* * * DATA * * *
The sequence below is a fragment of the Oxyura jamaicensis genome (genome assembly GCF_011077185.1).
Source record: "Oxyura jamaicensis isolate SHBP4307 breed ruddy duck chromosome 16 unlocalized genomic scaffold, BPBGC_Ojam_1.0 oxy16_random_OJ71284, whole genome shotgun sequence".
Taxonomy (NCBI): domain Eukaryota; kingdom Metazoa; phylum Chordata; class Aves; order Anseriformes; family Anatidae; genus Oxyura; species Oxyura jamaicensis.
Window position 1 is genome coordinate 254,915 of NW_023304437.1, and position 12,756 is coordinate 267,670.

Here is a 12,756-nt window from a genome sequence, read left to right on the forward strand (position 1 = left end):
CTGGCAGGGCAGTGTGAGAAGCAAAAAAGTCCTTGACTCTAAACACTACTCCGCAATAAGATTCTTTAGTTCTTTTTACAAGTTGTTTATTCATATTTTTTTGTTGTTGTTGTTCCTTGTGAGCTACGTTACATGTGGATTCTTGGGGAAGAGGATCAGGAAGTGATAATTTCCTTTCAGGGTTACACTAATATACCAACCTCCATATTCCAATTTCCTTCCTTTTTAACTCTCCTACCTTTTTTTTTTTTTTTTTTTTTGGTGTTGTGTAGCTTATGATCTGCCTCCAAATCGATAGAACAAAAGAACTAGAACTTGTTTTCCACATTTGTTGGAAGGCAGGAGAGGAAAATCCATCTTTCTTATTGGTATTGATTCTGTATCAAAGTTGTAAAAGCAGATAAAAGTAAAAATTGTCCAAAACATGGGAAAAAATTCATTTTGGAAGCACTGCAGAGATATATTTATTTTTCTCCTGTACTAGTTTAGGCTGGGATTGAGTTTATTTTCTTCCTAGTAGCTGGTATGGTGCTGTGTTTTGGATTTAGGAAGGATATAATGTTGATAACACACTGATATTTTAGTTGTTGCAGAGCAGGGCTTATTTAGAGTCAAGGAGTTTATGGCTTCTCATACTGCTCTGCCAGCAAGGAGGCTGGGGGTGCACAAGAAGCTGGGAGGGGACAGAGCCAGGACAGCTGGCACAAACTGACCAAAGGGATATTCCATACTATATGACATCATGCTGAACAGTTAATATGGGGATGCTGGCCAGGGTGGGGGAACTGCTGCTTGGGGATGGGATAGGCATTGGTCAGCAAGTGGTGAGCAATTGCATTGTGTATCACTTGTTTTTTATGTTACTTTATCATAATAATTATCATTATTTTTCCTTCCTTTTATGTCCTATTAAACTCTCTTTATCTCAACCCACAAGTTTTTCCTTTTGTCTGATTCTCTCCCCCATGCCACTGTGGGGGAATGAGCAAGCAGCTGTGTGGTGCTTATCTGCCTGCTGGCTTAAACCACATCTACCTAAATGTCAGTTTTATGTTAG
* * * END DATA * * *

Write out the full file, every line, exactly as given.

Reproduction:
The sequence below is a fragment of the Oxyura jamaicensis genome (genome assembly GCF_011077185.1).
Source record: "Oxyura jamaicensis isolate SHBP4307 breed ruddy duck chromosome 16 unlocalized genomic scaffold, BPBGC_Ojam_1.0 oxy16_random_OJ71284, whole genome shotgun sequence".
Taxonomy (NCBI): domain Eukaryota; kingdom Metazoa; phylum Chordata; class Aves; order Anseriformes; family Anatidae; genus Oxyura; species Oxyura jamaicensis.
Window position 1 is genome coordinate 254,915 of NW_023304437.1, and position 12,756 is coordinate 267,670.

Here is a 12,756-nt window from a genome sequence, read left to right on the forward strand (position 1 = left end):
CTGGCAGGGCAGTGTGAGAAGCAAAAAAGTCCTTGACTCTAAACACTACTCCGCAATAAGATTCTTTAGTTCTTTTTACAAGTTGTTTATTCATATTTTTTTGTTGTTGTTGTTCCTTGTGAGCTACGTTACATGTGGATTCTTGGGGAAGAGGATCAGGAAGTGATAATTTCCTTTCAGGGTTACACTAATATACCAACCTCCATATTCCAATTTCCTTCCTTTTTAACTCTCCTACCTTTTTTTTTTTTTTTTTTTTTGGTGTTGTGTAGCTTATGATCTGCCTCCAAATCGATAGAACAAAAGAACTAGAACTTGTTTTCCACATTTGTTGGAAGGCAGGAGAGGAAAATCCATCTTTCTTATTGGTATTGATTCTGTATCAAAGTTGTAAAAGCAGATAAAAGTAAAAATTGTCCAAAACATGGGAAAAAATTCATTTTGGAAGCACTGCAGAGATATATTTATTTTTCTCCTGTACTAGTTTAGGCTGGGATTGAGTTTATTTTCTTCCTAGTAGCTGGTATGGTGCTGTGTTTTGGATTTAGGAAGGATATAATGTTGATAACACACTGATATTTTAGTTGTTGCAGAGCAGGGCTTATTTAGAGTCAAGGAGTTTATGGCTTCTCATACTGCTCTGCCAGCAAGGAGGCTGGGGGTGCACAAGAAGCTGGGAGGGGACAGAGCCAGGACAGCTGGCACAAACTGACCAAAGGGATATTCCATACTATATGACATCATGCTGAACAGTTAATATGGGGATGCTGGCCAGGGTGGGGGAACTGCTGCTTGGGGATGGGATAGGCATTGGTCAGCAAGTGGTGAGCAATTGCATTGTGTATCACTTGTTTTTTATGTTACTTTATCATAATAATTATCATTATTTTTCCTTCCTTTTATGTCCTATTAAACTCTCTTTATCTCAACCCACAAGTTTTTCCTTTTGTCTGATTCTCTCCCCCATGCCACTGTGGGGGAATGAGCAAGCAGCTGTGTGGTGCTTATCTGCCTGCTGGCTTAAACCACATCTACCTAAATGTCAGTTTTATGTTAG